Winton NZ


Winton Community Garden Update - 30th May 2023

The Winton Community Gardens (WCG) has just finished its 7th growing season. It all started back on 17 August 2016 when a group of volunteers gathered at a meeting convened by Robin Bye, Louise Faithful and Michelle McMath. From that initial meeting, a committee was formed consisting of the following people: - Craig Flynn, Suzy Buckley, Mark Taylor, Peter Wilson, Norm Cox, Bruce Fraser, Craig Drain and Michelle McMath. The committee decided the aim of the new community garden would be to provide vegetables to needy families, senior citizens, the Winton food bank and other community members.

The garden would also be utilised for teaching workshops and other similar events as well as providing social opportunities for those involved. From the outset we had organised a group of volunteers into a committee, we had more than enough enthusiasm, all we needed now was some land.

In October 2016, a piece of land that was initially suggested to us by the Community Board was deemed no longer available once the Board discovered it was leased out to a local farmer for the next 5 years. Craig Flynn, co-manager of Winton Mitre10, mentioned a small block of land next to the Mitre10 car park that was private land donated to the Community Board for the construction of the Winton Walkway.

Craig thought it would be suitable for 5 or 6 large raised beds. With no other options available at the time, we went for it. The Community Board had no problem with us using it, so development began immediately, with Craig Flynn managing the project. In December 2016, after the construction of the raised beds at Mitre10, Roy Sloane, manager at Ravensdown had heard about our plight in sourcing an adequate site for a community garden and, subsequently, offered us 2,000 square meters of a paddock next to their Winton facility. A lease was subsequently signed and we began fencing off the area in January 2017, and since then the volunteers have been working away like champions growing the best vegetables they can for others to enjoy.

The Winton Community Gardens would not have been possible without the generous support of the local businesses; the Winton community, as a whole, has been very supportive of the endeavour, as was evident, up until recently, on the WCG Facebook Page.

Since the pandemic, there has been a noticeable decline in the interest shown by the Winton community in the work of the Winton Community Gardens. There may be several reasons for this, some of which may have yet to become clear, but at this stage the current committee (consisting of Mark Taylor, Bruce and Janice Fraser, Ken and Mary Galt, Louise Faithful, Norm Cox, Phil Morrison, Marj Baker, and Jill Strang) has been questioning the usefulness and effectiveness of the community gardens in meeting the needs of the Winton community.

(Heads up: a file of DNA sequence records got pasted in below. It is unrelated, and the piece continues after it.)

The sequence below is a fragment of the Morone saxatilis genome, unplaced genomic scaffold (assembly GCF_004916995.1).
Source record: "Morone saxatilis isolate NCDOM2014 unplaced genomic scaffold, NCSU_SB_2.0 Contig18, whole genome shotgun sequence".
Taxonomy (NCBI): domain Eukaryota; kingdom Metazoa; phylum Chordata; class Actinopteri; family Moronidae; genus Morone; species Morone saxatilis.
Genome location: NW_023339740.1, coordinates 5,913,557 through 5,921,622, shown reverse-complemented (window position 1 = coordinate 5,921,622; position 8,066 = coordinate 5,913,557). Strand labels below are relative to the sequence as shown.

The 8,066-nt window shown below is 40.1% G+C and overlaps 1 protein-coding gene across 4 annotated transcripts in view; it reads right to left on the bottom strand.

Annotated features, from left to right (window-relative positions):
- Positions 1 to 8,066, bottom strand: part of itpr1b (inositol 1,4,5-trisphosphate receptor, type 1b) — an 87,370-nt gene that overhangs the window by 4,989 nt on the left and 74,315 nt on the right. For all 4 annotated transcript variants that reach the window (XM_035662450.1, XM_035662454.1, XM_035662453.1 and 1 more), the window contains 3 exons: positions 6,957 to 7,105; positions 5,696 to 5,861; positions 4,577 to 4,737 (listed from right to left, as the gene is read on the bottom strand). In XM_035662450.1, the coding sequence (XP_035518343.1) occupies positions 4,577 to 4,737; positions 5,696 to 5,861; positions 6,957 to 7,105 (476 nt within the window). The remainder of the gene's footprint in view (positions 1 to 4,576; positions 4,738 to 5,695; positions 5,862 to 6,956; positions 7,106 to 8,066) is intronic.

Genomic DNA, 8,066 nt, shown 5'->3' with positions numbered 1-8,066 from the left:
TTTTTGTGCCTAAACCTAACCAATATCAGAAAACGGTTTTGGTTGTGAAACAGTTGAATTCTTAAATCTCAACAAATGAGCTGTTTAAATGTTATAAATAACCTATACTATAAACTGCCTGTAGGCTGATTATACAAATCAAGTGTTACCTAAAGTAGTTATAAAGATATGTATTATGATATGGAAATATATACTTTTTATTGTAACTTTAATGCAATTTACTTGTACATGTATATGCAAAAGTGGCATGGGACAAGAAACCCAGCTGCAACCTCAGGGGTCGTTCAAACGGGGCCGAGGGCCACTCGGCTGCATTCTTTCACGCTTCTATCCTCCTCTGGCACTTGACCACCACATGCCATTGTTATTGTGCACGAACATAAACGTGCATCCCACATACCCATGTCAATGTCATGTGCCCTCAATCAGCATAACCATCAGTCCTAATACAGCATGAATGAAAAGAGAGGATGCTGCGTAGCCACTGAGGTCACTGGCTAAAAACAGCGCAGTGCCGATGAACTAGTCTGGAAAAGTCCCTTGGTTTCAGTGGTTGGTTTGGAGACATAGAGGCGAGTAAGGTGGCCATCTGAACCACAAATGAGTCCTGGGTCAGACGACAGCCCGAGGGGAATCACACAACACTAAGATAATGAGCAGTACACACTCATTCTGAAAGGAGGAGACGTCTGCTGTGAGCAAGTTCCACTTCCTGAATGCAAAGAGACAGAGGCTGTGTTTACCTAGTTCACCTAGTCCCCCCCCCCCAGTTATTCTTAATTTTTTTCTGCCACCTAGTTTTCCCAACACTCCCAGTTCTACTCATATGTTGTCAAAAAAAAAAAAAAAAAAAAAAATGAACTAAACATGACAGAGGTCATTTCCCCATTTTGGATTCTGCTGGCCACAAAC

As lockdowns went into effect in 2020 to slow the spread of the coronavirus, reports and studies have emerged of a global gardening boom, with flowers, vegetables and herbs sprouting in backyards and on balconies around the world. I personally witnessed during the lockdowns people within Winton creating backyard vegetable gardens where gardens had not existed prior to the pandemic. Why did so many people find themselves being pulled toward the earth in a time of crisis? And what sort of effect did gardening have on them?

“The Conversation” (The Conversation Australia and New Zealand is a unique collaboration between academics and journalists that is a leading publisher of research-based news and analysis) conducted a survey in 2022 using an online questionnaire to survey more than 3,700 respondents who primarily lived in the U.S., Germany and Australia. The group included experienced gardeners and those who were new to the pursuit. More than half of those surveyed said they felt isolated, anxious and depressed during the early days of the pandemic.

Yet more than 75% also found immense value in gardening during that same period. Whether done in cities or out in the country, gardening was almost universally described as a way to either relax, socialize, connect with nature or stay active. More than half of the respondents reported a significant increase in the amount of time they were able to spend gardening. Other respondents found some value in growing their own food, but few felt financially compelled to do so. Instead, most respondents saw gardening as a way to connect with their community and get some exercise.

So, has a similar proportion of people in Winton rediscovered the benefits of growing their own fruit and vegetables on their own property and no longer see the requirement for a community garden? Perhaps there is something else that is influencing the community’s perception of a communal garden? The WCG committee needs to be out and about within the Winton community asking people questions like these and listening intently to their answers. The committee, who are also the managers and maintainers of the gardens, need to understand what the community is thinking, and what their needs are, because, at the end of the day, it will be the community that decides whether or not there is a future for the Winton Community Gardens.

Therefore, do not be surprised if you find yourself being asked for your thoughts on the local community garden by one, or more, of the members of the WCG committee. Don’t hold back or try to be polite; be open and honest. If you can’t wait to be asked, add a comment on our Facebook Page (Winton Community Gardens NZ). The WCG Committee look forward to engaging with you and wish to thank you for your support during the last seven years. It’s been an amazing adventure!

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